Elizabeth Gilbert's wildly popular memoir, Eat, Pray, Love highlights her peak gastronomic and meditative experiences. In the New York Times bestseller, the author divides blissful eating and mindfulness into two separate experiences: in Italy it was about the food, and in India it was about the meditation. In this blog post, I'm merging the two--meditation and eating--together, and the result will be good for the mind and the waistline.

Mindful Eating's Evil Twin, Mindless Eating

We in the United States are known to be a hardworking lot. The frenetic pace that characterizes our daily lives means that eating becomes more of a task to get done as soon as possible rather than something to enjoy and appreciate.

We're so busy checking off items from our to-do lists that we don't think about nourishing our bodies until hunger hits. And by the time we're hungry, we're ready to scarf down anything that will make us feel full as fast as possible. Mindless eating often leads us to a fast food chain's drive-through. In the time it takes to say, "Supersize it," we've inhaled something so easy to eat that it doesn't require utensils or even much chewing.

Once a meal's over, we often don't realize how much we ate. At the end of the day, we may even struggle to recall what we put in our bodies. Over time, we may find ourselves gaining weight without really knowing why. Meanwhile, rushing through mealtime reinforces bad eating habits. No wonder why the obesity epidemic has been so difficult to tackle.

What is Mindful Eating?

Basically, it removes the fast out of fast food. If you've ever visited one of the many Zen centers throughout the U.S., you know that meals are eaten in silence. Zen Buddhists believe that feeding their bodies is part of their contemplative practice. Mindful eating takes meditative practice off the cushion or our special meditation chair and puts it directly into our daily lives. Once we're able to blur the line between our particular meditative practice and everyday existence, we are that much closer to leading a meditative life; one that is fully present in the moment.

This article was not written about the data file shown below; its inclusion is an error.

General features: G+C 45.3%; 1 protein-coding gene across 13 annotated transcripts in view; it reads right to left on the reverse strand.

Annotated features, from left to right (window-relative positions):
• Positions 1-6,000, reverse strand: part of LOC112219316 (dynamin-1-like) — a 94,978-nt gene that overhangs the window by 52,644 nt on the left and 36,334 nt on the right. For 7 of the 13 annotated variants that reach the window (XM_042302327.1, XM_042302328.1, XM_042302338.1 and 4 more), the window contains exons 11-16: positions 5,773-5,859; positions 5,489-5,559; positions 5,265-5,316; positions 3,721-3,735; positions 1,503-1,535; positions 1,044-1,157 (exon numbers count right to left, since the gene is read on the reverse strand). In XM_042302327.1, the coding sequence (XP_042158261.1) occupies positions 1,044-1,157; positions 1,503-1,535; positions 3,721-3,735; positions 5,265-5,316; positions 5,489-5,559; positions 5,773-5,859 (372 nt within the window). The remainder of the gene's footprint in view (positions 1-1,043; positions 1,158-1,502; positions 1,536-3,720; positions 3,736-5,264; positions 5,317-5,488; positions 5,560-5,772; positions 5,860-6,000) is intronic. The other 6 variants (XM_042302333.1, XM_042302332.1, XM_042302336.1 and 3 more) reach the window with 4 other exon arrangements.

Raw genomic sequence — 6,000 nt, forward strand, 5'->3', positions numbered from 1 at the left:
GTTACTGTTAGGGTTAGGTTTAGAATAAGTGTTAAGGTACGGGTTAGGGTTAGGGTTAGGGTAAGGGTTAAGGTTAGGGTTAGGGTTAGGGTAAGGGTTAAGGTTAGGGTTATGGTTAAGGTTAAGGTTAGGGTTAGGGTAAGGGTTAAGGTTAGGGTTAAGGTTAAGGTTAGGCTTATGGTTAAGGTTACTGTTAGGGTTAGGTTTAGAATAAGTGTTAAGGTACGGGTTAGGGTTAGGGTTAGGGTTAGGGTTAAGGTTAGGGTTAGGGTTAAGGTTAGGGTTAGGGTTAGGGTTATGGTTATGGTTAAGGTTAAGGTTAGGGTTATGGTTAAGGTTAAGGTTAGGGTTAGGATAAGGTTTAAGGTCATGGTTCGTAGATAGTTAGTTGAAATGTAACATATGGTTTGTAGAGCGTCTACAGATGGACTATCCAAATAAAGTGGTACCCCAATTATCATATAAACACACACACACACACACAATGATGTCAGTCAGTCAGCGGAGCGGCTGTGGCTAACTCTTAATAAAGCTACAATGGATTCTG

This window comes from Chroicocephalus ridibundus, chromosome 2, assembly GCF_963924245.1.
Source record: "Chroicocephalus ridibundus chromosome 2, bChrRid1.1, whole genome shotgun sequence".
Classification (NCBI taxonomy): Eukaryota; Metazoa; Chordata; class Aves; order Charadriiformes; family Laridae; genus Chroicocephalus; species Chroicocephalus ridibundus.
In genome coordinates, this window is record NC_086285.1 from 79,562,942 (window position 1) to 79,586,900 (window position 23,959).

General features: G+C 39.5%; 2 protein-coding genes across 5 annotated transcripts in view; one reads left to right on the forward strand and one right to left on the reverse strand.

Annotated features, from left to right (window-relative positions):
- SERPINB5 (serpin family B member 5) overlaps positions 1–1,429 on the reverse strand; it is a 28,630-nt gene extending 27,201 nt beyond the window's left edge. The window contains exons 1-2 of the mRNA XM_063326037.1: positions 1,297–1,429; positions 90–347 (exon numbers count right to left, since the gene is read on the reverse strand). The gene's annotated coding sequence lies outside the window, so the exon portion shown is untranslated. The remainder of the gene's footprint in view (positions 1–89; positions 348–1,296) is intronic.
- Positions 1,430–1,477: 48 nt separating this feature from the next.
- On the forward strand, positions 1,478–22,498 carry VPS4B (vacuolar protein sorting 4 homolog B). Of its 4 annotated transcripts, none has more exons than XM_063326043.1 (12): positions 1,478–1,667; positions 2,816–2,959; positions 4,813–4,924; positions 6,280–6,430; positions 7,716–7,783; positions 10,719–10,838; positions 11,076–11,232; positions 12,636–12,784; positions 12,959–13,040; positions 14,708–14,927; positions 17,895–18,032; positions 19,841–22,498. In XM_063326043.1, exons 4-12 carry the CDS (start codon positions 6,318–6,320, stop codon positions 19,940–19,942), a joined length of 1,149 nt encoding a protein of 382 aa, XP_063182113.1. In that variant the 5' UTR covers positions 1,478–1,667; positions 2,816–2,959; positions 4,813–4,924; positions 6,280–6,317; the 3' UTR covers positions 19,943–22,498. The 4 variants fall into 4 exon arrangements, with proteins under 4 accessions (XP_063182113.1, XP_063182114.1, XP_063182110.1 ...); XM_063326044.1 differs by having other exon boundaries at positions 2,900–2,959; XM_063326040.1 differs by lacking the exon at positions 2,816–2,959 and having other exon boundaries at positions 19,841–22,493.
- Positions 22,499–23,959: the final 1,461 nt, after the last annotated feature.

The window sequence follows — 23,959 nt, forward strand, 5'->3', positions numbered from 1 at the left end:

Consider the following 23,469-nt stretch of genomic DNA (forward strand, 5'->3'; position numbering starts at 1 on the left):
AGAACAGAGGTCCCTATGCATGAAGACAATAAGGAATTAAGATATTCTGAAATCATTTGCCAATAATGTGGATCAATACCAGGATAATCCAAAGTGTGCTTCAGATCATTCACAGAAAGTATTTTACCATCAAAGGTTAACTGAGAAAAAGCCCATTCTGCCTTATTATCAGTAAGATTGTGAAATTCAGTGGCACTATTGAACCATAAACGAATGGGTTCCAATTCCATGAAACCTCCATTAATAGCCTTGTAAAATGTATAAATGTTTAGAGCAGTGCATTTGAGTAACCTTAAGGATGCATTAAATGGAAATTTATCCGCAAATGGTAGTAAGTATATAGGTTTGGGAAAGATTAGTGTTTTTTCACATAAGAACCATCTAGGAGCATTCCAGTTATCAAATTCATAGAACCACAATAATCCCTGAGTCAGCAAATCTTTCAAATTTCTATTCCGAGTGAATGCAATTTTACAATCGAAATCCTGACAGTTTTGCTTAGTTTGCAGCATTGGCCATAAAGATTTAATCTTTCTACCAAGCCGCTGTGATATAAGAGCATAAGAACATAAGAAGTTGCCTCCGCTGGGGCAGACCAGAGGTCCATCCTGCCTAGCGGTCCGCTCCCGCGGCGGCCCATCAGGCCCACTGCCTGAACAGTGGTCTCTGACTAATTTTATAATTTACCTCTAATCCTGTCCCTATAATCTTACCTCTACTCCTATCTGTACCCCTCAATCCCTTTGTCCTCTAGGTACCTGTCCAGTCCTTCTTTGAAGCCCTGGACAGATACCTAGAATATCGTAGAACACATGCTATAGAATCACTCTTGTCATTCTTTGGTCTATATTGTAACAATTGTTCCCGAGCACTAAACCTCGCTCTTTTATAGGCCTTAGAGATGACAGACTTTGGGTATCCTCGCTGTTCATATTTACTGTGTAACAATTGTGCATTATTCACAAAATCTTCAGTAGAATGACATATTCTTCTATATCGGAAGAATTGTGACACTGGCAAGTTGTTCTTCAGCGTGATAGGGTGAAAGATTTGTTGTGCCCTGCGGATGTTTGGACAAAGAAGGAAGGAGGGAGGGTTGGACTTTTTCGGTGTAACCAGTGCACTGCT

Three Easy Steps to Mindful Eating

The good news is that you can practice mindful eating anywhere. It just takes a bit of planning ahead, which will be the biggest challenge if you've never given mealtimes much thought. Rather than last minute eating, you'll need to set aside time for meals. Here are three easy guidelines:

1. Set aside time for meals; it could be just 15 minutes.
2. Do not multi-task--no e-mails, texting, watching TV, or talking on the phone.
3. As you eat, chew thoroughly and throughout your meal focus on what you're putting into your body--pay attention to the tastes, the textures, and the thoughts that arise.

"My day-to-day responsibilities make it impossible to eat mindfully!" you may insist. While this may truly be the case for a few of us, I've been the therapist for individuals across all walks of life. I know the intimate details of my client's lives, and I can honestly say that all of them have it within their schedules to eat mindfully--that doesn't mean that they'll necessarily do it, but if they really wanted to, they could.

Furthermore, when you consider the benefits, eating mindfully takes on a greater importance. First, food tastes better because we're focusing on flavor rather than just filling our stomachs. Second, we eat less because we give our stomachs time to signal fullness to our brains, and this can lead to weight loss-for those of us who seek slimmer waist lines, isn't that worth 15 minutes?

Personal Transformation, One Meal at a Time

If you have a regular meditative practice, you understand its benefits. And if you don't, getting started is simple. It doesn't require a guru's guidance on how to maintain your posture and breathe properly. In fact, you can start with your next meal. Follow the three steps, I've described, and see how food takes on greater meaning in your life. If mindfulness practice is about personal change, then mindful eating will transform the way you nourish and care for your body.

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